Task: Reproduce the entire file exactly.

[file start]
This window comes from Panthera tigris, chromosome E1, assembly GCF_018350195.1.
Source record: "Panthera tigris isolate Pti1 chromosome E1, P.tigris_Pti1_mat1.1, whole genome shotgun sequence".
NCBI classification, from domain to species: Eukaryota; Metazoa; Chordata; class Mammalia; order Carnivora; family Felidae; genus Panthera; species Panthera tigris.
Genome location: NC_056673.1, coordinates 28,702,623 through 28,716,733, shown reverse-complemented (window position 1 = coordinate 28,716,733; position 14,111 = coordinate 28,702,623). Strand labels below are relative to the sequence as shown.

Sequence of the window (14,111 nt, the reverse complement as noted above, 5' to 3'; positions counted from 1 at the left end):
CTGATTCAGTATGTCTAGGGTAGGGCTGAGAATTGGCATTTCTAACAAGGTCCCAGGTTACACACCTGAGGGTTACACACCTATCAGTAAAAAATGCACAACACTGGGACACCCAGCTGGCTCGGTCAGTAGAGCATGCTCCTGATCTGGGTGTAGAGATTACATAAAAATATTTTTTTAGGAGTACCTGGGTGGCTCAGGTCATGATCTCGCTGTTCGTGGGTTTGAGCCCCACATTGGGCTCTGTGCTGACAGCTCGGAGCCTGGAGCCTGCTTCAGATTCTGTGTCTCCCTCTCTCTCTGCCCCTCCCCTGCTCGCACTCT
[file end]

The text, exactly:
This window comes from Panthera tigris, chromosome E1, assembly GCF_018350195.1.
Source record: "Panthera tigris isolate Pti1 chromosome E1, P.tigris_Pti1_mat1.1, whole genome shotgun sequence".
NCBI classification, from domain to species: Eukaryota; Metazoa; Chordata; class Mammalia; order Carnivora; family Felidae; genus Panthera; species Panthera tigris.
Genome location: NC_056673.1, coordinates 28,702,623 through 28,716,733, shown reverse-complemented (window position 1 = coordinate 28,716,733; position 14,111 = coordinate 28,702,623). Strand labels below are relative to the sequence as shown.

Sequence of the window (14,111 nt, the reverse complement as noted above, 5' to 3'; positions counted from 1 at the left end):
CTGATTCAGTATGTCTAGGGTAGGGCTGAGAATTGGCATTTCTAACAAGGTCCCAGGTTACACACCTGAGGGTTACACACCTATCAGTAAAAAATGCACAACACTGGGACACCCAGCTGGCTCGGTCAGTAGAGCATGCTCCTGATCTGGGTGTAGAGATTACATAAAAATATTTTTTTAGGAGTACCTGGGTGGCTCAGGTCATGATCTCGCTGTTCGTGGGTTTGAGCCCCACATTGGGCTCTGTGCTGACAGCTCGGAGCCTGGAGCCTGCTTCAGATTCTGTGTCTCCCTCTCTCTCTGCCCCTCCCCTGCTCGCACTCT